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  • 1. Bukachi, Salome A
    et al.
    Onyango-Ouma, Washington
    Siso, Jared Maaka
    Nyamongo, Isaac K
    Mutai, Joseph K
    Hurtig, Anna-Karin
    Umeå University, Faculty of Medicine, Department of Public Health and Clinical Medicine, Epidemiology and Global Health.
    Olsen, Øystein Evjen
    Byskov, Jens
    Healthcare priority setting in Kenya: a gap analysis applying the accountability for reasonableness framework2014In: International Journal of Health Planning and Management, ISSN 0749-6753, E-ISSN 1099-1751, Vol. 29, no 4, p. 342-361Article in journal (Refereed)
    Abstract [en]

    In resource-poor settings, the accountability for reasonableness (A4R) has been identified as an important advance in priority setting that helps to operationalize fair priority setting in specific contexts. The four conditions of A4R are backed by theory, not evidence, that conformance with them improves the priority setting decisions. This paper describes the healthcare priority setting processes in Malindi district, Kenya, prior to the implementation of A4R in 2008 and evaluates the process for its conformance with the conditions for A4R. In-depth interviews and focus group discussions with key players in the Malindi district health system and a review of key policy documents and national guidelines show that the priority setting process in the district relies heavily on guidelines from the national level, making it more of a vertical, top-down orientation. Multilateral and donor agencies, national government, budgetary requirements, traditions and local culture influence the process. The four conditions of A4R are present within the priority setting process, albeit to varying degrees and referred to by different terms. There exists an opportunity for A4R to provide a guiding approach within which its four conditions can be strengthened and assessed to establish whether conformance helps improve on the priority setting process.

  • 2. Granström, Emma
    et al.
    Hansson, Johan
    Sparring, Vibeke
    Brommels, Mats
    Nyström, Monica E
    Umeå University, Faculty of Medicine, Department of Public Health and Clinical Medicine, Epidemiology and Global Health. Department of Learning, Informatics, Management and Ethics, Medical Management Centre, Karolinska Institutet, Stockholm, Sweden.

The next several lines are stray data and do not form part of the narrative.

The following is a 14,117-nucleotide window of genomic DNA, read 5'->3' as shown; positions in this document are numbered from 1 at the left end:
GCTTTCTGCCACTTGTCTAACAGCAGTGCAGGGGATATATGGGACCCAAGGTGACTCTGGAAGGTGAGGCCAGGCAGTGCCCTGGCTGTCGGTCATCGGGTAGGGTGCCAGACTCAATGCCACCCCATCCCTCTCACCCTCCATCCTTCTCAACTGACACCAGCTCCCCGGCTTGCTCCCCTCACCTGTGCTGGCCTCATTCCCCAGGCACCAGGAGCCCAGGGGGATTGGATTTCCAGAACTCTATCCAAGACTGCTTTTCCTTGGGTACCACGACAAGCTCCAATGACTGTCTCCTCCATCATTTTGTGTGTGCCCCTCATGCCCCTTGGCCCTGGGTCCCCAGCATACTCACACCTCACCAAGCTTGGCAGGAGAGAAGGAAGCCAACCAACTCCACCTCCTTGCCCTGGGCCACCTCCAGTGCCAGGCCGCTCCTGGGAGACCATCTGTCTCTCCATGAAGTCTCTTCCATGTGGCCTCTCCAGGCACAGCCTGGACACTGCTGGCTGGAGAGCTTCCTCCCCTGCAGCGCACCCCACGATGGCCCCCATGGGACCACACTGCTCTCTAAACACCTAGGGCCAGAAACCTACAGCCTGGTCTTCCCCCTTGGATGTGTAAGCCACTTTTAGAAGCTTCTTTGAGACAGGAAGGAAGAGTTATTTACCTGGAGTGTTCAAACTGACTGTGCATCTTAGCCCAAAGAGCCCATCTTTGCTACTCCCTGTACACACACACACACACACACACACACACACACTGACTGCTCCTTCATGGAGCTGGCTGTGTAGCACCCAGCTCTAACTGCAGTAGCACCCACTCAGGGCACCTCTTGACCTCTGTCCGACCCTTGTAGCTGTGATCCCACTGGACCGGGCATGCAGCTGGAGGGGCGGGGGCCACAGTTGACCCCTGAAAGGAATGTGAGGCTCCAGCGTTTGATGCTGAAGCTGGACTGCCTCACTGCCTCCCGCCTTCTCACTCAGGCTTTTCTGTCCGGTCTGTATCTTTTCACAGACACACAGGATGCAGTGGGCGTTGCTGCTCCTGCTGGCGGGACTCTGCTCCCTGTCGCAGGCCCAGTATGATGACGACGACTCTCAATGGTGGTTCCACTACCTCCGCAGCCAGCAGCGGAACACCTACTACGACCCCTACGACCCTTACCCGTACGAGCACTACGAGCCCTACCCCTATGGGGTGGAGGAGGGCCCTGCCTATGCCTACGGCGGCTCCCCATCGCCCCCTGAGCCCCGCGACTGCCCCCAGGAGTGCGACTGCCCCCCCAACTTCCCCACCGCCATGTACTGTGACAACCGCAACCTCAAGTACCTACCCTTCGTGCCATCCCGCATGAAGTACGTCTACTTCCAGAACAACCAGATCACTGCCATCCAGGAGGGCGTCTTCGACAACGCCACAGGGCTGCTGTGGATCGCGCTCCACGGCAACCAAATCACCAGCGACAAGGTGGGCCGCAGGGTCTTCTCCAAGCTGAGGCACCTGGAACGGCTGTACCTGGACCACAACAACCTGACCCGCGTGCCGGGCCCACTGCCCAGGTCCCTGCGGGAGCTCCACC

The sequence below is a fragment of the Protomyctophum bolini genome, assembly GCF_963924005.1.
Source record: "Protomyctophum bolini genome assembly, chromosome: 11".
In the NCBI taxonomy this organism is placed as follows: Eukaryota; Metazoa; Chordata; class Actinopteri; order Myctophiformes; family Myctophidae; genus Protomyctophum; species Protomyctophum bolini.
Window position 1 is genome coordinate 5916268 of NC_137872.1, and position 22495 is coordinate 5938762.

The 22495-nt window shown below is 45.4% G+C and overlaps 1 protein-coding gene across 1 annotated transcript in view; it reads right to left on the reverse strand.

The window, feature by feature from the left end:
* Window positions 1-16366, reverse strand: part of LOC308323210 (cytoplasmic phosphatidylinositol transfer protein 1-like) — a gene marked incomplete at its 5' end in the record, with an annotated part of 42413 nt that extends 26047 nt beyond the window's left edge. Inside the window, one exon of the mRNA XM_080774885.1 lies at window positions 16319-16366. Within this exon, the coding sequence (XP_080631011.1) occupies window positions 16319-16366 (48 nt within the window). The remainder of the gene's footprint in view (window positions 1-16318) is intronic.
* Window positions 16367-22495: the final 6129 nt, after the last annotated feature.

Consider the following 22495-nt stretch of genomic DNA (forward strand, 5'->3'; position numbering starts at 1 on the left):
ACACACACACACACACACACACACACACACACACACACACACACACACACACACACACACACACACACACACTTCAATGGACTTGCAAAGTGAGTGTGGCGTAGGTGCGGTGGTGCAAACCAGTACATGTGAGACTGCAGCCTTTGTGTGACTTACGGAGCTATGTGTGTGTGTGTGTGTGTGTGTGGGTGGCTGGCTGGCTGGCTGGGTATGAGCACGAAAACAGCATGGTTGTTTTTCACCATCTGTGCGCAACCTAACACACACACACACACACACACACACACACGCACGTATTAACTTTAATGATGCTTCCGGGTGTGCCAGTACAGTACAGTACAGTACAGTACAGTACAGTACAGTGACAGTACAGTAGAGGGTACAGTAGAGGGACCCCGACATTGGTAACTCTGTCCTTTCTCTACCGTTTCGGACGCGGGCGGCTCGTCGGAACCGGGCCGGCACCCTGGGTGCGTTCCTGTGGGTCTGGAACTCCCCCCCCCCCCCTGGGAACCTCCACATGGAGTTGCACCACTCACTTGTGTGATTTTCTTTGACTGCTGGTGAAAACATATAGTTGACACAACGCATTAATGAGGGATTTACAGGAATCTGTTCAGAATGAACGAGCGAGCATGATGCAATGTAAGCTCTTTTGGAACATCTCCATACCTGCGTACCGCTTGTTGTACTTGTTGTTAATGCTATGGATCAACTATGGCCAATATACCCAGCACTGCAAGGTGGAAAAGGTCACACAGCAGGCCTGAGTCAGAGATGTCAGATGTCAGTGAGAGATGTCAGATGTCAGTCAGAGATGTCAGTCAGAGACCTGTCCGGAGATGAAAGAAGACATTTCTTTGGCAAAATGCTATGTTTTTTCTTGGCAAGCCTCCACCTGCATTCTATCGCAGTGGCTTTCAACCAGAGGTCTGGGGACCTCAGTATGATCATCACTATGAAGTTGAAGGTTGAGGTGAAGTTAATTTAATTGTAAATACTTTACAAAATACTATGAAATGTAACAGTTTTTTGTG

Enhancing policy implementation to improve healthcare practices: The role and strategies of hybrid national-local support structures2018In: International Journal of Health Planning and Management, ISSN 0749-6753, E-ISSN 1099-1751, Vol. 33, no 4, p. E1262-E1278Article in journal (Refereed)
    Abstract [en]

    Background In this study, we followed a national initiative to enhance the use of quality indicators gathered in national quality registries (NQRs) for improvement of clinical practices in Swedish healthcare, more specifically by investigating the support strategies of regional support centers with national and local missions. The aim was to increase knowledge on the role, challenges, and strategies of support structures with mixed and complex missions in the healthcare system. Methods Documents and 25 semistructured interviews with staff at 6 regional support centers, ie, quality registry centers, formed this multiple case study. Data were analyzed using conventional content analysis. Results The centers' strategies varied from developing the NQRs to become more suitable for improvement to supporting healthcare's use of NQRs, from the use of task to process-oriented support strategies, and from taking on national responsibilities to responding to local initiatives. All quality registry centers engaged in initiatives inspired by the Breakthrough Series approach. Some used preexisting change concepts or collaborated with local development units. A main challenge was to overcome a lack of formal mandate to act in the healthcare organizations they served. Conclusions Support functions with mixed and complex missions have to use a variation of strategies to reach relevant actors and achieve changes. This study provides valuable input for policy and decision-makers on the support strategies used and challenges of support functions with complex missions situated in-between national and local levels of the healthcare system, here denoted hybrid national-local support structures.

  • 3.
    Maluka, Stephen Oswald
    et al.
    Umeå University, Faculty of Medicine, Department of Public Health and Clinical Medicine, Epidemiology and Global Health.
    Hurtig, Anna-Karin
    Umeå University, Faculty of Medicine, Department of Public Health and Clinical Medicine, Epidemiology and Global Health.
    Sebastián, Miguel San